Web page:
Backyard beekeeping

All photos taken by David Klemp.

Honey bee colonies all across the Unites States are being decimated and scientists are hard pressed to explain why.  If we were to lose our honey bees, we could lose 80 percent of our global food supply because there are 90 different crops, and virtually all of our non-grain foods that are largely dependent on honey bee pollination for propagation.  As a result, backyard beekeeping is experiencing a new renaissance.  Many states offer beginning beekeeping classes and have even offered grants to individuals who are interested in keeping bees in their backyard.  There are plenty of resources available for beginners who are interested in taking up beekeeping, including books, classes, or more experienced bee keepers.

We have kept a varying number of bee hives over the past thirty years and last weekend we had a hive swarm and set up shop on one of the trees in our garden.  This is the way a hive reproduces.  The old queen had produced a new queen and once the new one was old enough, they divvied up the worker bees and split the hive so we now have an additional hive of bees.  Recapturing a swarm is an involved process that is most successful when done at night, because bees will not fly at night.

Initially, we noticed there were a large number of bees on the exterior of the hive in the day leading up to the swarming.

Around 2 in the afternoon, David took this photo.

They had mostly settled down on a branch in a tree in our garden.  There still were a fair number buzzing around the area.  Caroline wanted to climb the tree immediately, but instead opted to wait for safety equipment and the optimal time to recapture the highest percentage of the bees.

That evening, once we had recruited the use of safety equipment and a long ladder, Caroline climbed the tree around midnight to recapture the queen and the bulk of the swarm.  She lowered the bag down to her friend Richard, who then carried it over to David who was suited up to dump the bees into a new box.  This is a midnight shot, using a super high ISO – three stops above 1600, with a 200 mm telephoto, on a tripod, and illuminated with a 100 watt spot from the ground.

If you are interested in beekeeping, chances are your local or state governments have a wealth of information on classes and regulations that will help you get started.  The Backyard Beekeepers Association would be another good place to start.  If you are local to the Santa Cruz, California area we would be happy to direct you to some local resources.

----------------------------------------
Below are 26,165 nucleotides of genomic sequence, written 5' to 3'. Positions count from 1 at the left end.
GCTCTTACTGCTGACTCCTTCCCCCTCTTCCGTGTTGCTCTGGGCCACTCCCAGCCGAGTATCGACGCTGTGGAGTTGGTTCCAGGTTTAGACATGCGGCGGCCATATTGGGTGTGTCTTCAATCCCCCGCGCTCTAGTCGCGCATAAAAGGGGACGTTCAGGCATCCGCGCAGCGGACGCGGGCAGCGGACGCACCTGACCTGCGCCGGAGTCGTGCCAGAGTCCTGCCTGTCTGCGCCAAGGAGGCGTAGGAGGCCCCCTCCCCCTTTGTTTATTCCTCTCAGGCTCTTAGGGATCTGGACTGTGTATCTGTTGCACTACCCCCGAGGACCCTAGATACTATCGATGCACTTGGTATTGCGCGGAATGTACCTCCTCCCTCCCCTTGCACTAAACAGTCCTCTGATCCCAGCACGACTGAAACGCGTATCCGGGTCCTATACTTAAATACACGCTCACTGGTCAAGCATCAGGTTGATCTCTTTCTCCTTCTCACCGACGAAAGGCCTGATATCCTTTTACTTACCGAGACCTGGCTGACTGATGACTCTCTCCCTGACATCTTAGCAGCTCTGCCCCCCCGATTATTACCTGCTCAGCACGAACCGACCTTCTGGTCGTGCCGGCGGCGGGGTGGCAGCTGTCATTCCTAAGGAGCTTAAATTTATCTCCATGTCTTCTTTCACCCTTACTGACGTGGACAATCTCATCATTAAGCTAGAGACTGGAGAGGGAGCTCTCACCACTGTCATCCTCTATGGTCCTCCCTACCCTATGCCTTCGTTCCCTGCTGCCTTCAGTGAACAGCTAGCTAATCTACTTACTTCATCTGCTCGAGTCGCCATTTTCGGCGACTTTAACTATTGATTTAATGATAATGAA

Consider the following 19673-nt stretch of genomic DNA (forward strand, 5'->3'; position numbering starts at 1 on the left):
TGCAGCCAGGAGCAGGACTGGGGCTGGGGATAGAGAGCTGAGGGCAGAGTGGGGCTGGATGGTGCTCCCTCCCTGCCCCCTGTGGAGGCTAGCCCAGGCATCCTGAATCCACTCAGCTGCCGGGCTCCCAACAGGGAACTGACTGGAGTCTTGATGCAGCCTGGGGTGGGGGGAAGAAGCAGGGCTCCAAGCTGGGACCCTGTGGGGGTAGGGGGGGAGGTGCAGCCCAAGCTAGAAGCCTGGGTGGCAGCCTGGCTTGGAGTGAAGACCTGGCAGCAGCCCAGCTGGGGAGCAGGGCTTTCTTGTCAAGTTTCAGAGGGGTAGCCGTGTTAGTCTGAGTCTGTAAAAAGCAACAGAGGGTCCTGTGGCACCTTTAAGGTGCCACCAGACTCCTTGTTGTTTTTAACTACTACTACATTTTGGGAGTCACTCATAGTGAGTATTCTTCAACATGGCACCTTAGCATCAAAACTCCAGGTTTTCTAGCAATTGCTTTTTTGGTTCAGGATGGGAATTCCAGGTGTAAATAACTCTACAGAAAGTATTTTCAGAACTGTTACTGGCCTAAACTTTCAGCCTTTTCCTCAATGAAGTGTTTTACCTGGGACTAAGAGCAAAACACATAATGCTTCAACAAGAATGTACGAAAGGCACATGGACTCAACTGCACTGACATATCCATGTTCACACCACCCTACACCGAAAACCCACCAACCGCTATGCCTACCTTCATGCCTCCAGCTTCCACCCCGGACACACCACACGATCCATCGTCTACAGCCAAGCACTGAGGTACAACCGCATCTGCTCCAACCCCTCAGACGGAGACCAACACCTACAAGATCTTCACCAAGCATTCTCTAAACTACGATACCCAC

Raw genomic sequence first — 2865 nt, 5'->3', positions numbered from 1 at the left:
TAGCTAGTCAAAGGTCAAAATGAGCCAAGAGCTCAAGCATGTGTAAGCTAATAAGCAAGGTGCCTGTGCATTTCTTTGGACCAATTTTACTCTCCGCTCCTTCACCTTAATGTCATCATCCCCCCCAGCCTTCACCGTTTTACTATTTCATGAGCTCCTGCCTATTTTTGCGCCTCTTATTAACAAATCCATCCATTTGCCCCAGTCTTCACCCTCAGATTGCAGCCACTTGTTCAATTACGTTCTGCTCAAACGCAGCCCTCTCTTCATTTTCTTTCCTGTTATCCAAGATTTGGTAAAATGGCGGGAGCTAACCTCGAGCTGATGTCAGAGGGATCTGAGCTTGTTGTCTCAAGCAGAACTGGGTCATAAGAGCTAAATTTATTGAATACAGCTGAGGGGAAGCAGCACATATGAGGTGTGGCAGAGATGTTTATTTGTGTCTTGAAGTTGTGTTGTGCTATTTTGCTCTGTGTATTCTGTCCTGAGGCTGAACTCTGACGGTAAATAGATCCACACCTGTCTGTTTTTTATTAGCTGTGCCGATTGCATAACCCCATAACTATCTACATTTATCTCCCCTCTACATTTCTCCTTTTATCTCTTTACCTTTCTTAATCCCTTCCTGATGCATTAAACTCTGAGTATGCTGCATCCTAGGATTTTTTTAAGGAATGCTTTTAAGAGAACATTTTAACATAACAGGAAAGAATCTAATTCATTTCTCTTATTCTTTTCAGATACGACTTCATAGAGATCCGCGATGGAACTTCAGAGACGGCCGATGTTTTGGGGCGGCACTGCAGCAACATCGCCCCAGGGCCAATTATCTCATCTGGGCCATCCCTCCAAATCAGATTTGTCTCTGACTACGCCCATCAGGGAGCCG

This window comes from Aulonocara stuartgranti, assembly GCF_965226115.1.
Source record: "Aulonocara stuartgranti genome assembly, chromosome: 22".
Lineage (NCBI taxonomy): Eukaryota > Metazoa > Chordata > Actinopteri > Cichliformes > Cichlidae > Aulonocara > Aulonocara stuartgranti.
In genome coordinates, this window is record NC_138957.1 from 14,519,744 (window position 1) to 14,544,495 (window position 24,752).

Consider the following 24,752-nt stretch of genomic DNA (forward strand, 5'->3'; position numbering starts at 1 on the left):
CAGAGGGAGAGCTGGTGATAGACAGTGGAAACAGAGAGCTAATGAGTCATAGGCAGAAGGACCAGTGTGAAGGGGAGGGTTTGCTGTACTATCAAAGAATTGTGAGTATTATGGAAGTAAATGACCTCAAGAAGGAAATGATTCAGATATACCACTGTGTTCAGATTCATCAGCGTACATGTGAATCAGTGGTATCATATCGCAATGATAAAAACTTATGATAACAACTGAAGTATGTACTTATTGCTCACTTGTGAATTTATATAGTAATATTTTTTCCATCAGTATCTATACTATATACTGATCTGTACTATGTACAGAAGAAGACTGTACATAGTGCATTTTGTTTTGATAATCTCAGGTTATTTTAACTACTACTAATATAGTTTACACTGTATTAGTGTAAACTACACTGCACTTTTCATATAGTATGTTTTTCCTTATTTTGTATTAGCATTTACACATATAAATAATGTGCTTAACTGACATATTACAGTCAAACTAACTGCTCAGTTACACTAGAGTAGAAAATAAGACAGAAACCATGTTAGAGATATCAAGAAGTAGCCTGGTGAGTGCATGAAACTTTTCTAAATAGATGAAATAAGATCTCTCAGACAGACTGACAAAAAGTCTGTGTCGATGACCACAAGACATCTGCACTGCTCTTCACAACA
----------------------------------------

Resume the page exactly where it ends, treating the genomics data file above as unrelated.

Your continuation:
Even if you aren’t interested in beekeeping, there are plenty of things you can do to help the plight of honey bees and attract them to your backyard.  Bees need a food source, so you should plant flowering plants.  They are especially attracted to blue and yellow flowers.  Native flowers will generally offer more nutritious pollen than hybrids.  You could also leave a honey and water solution out, but make sure you don’t use pasteurized honey, as it will kill any bees that consume it.  If you can’t find unpasteurized honey in  your grocery store, try your local farmer’s market or even your health food store.

Decrease or eliminate the use of pesticides and herbicides in your garden.  Instead, use natural insect control solutions such as ladybugs, praying mantises, or green lacewings.  Leaving spider webs will also help with insect control.

Finally, bees need a water source, so a small water feature or bird bath in your garden would be a good solution.

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One Response to Backyard beekeeping

  1. It MAY be easier at night because the bees don’t fly, as Maartje says above, but it is really creepy (to me) to have a bunch of bees crawling all over you. I personally prefer day captures when I can see what I am doing.

    When a hive swarms, the bees load up on honey from the old hive like flying honey tankers, and they fly around in circles, stoned on honey, looking for where the queen settles. In the middle of thousands of mellow stoned bees is a marvelous place to stand.

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